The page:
After what began as a season of great promise for the A-League Men, the festive season has turned sour, with some fans seemingly having walked away for good.
There was certain to be backlash in the fall-out from the decision to lock grand finals away in Sydney for three seasons. Even the APL would have predicted an initial fury, especially from supporter bases in cities now destined to forgo their right to host a decider in the short term.
However, the passion with which fans expressed their disappointment potentially exceeded APL’s expectations and the subsequent events at AAMI Park where bone-headed Melbourne Victory supporters decided to put the A-League on the front and back pages for all the wrong reasons, parlayed the stench that was lingering around the competition after the initial grand final announcement.
Now, with matches continuing over the Christmas period featuring poor attendances and something of a pall lurking inside the venues, the stark reality exists that some people may have decided that the A-League has simply pushed their buttons one too many times and is now a competition with which they will no longer engage.
It is difficult to imagine a throbbing AAMI Park for a Victory home fixture once the sanctions have been lifted, with the repercussions of recent weeks certain to have an impact across an array of metrics.
No doubt there will be much bitterness and anger, both from the idiotic fans who took to the pitch against Melbourne City and the wider supporter base, still livid at the decision that effectively denies the greatest sporting city in the land the right to host a grand final.
It seems the idea of a Western United vs Melbourne City decider played at Allianz Stadium in Sydney may simply be a bridge too far for some Melbourne fans, with on-line platforms littered with comments such as “Bye”, “The competition is dead” and “They’ve lost me”.
However, the issues now to be dealt with by APL in the aftermath extend well beyond Australia’s second largest city. Sydney FC, after a stunning start at their new stadium and impressive attendances that suggested a return to those achieved between 2012 and 2019, drew just 9,714 on Christmas Eve, with more than just the festive nature of the timing keeping the figure well below those achieved at previous home matches.
A day earlier, Brisbane fans voted with their feet and just 3,487 made the trip to Redcliffe to watch their team earn a draw with the Wanderers. No doubt as annoyed at the APL decision as those down south, the Roar faithful appear to be somewhat dulled and disappointed; with the promising performances of their team somewhat overridden by the foul scent pervading the competition and the distaste still existing in the mouths of many fans.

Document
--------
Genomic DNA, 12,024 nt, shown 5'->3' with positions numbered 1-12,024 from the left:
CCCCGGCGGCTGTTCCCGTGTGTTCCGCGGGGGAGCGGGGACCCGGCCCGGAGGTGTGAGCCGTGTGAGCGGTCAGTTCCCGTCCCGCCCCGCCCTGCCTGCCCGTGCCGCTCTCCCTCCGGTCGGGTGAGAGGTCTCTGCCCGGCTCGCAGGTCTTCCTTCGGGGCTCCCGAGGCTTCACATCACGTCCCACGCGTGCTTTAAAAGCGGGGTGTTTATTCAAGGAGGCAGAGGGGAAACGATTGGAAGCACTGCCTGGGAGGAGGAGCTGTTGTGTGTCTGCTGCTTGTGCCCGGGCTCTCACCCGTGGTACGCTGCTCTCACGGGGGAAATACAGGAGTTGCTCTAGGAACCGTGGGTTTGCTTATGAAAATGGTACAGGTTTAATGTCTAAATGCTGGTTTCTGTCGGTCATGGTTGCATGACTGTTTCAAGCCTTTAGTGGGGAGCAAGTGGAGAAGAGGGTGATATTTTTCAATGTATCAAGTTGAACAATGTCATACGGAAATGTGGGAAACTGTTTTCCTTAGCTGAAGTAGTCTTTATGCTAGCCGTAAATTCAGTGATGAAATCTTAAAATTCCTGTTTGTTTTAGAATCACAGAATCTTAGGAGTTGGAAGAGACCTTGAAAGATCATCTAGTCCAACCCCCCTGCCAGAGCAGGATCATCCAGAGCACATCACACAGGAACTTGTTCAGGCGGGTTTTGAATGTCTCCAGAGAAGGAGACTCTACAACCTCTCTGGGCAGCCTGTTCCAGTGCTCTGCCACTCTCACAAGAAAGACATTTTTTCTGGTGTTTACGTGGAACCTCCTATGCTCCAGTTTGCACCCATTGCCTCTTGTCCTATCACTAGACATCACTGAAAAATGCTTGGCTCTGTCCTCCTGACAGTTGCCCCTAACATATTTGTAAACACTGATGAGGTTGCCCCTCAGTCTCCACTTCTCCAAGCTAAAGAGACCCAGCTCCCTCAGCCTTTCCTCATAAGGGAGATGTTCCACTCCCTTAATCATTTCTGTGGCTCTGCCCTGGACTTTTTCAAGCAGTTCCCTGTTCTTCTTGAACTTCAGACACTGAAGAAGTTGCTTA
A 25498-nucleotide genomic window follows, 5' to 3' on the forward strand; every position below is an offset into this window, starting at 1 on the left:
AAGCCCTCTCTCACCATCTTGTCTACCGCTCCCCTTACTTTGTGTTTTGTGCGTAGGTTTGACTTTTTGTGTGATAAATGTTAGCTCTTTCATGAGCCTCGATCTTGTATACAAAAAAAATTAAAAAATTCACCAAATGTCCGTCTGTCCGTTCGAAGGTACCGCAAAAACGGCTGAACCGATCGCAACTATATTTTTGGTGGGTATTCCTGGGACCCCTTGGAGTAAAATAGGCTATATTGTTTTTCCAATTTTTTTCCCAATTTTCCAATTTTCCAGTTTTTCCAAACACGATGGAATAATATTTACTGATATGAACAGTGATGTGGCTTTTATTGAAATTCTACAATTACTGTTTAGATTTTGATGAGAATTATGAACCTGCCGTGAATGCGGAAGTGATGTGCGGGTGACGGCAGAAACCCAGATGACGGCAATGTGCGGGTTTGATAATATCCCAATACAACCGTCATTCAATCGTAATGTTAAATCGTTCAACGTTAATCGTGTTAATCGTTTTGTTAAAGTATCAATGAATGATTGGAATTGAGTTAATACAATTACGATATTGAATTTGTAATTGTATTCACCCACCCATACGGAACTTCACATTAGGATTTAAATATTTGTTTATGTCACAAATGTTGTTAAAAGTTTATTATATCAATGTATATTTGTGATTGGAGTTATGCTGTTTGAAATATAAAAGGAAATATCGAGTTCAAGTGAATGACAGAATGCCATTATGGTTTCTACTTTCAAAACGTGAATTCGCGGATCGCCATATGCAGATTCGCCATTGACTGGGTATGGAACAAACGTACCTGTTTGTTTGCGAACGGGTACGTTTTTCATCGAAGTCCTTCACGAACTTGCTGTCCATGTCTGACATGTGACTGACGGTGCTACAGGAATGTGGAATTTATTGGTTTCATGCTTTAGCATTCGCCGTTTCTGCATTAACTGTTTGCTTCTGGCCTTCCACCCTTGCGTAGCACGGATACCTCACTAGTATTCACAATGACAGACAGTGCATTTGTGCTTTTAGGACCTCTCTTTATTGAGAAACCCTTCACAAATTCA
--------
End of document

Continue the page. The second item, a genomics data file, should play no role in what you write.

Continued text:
As Perth Glory battle away in what looks a nice little venue at Macedonia Park, Macarthur FC and Western United slowly build faces to which they hope new fans will be drawn over the next five years and the ongoing challenge of putting bums on seats continues, plummeting crowd figures in traditionally strong markets could spell disaster.
It will be interesting to note the crowd in Adelaide on Tuesday night when the Reds tackle the Jets, particularly considering the 13,504 fans that greeted Melbourne Victory in Round 6. Firm eyes will also be on Newcastle on New Year’s Day, when the Jets host the Sky Blues in a match that would attract a solid attendance under normal circumstances.
A real fear exists that some self-exiled fans may have been lost to the competition for good, off the back of APL’s decision and the thoughtless means by which some fans chose to protest it.
Hopefully that is not the case, yet the core and important question as to whether we will see the fans slowly come back in the New Year, having made peace with the grand final change, is a relevant one.
Central Coast drew a season high 7,173 for the mid-week clash with Newcastle Jets on December 21st, offering some hope that at least in that part of the A-League world there may have been little impact.
However, Melbourne and Brisbane both appear to be different kettles of fish, with a lingering animosity between supporters and the APL likely to need further time to heal fully. Crucially, if the wound proves simply too deep or troublesome to be re-stitched, a small number of A-League fans may not be back, with their absence obvious in attendance statistics across the rest of the season.
Personally, I believe the game always prevails and that the fans will eventually be back in full force. However, that may take some time and the APL should be on notice when it comes to making future decisions without adequate forewarning for the people that support the game most passionately.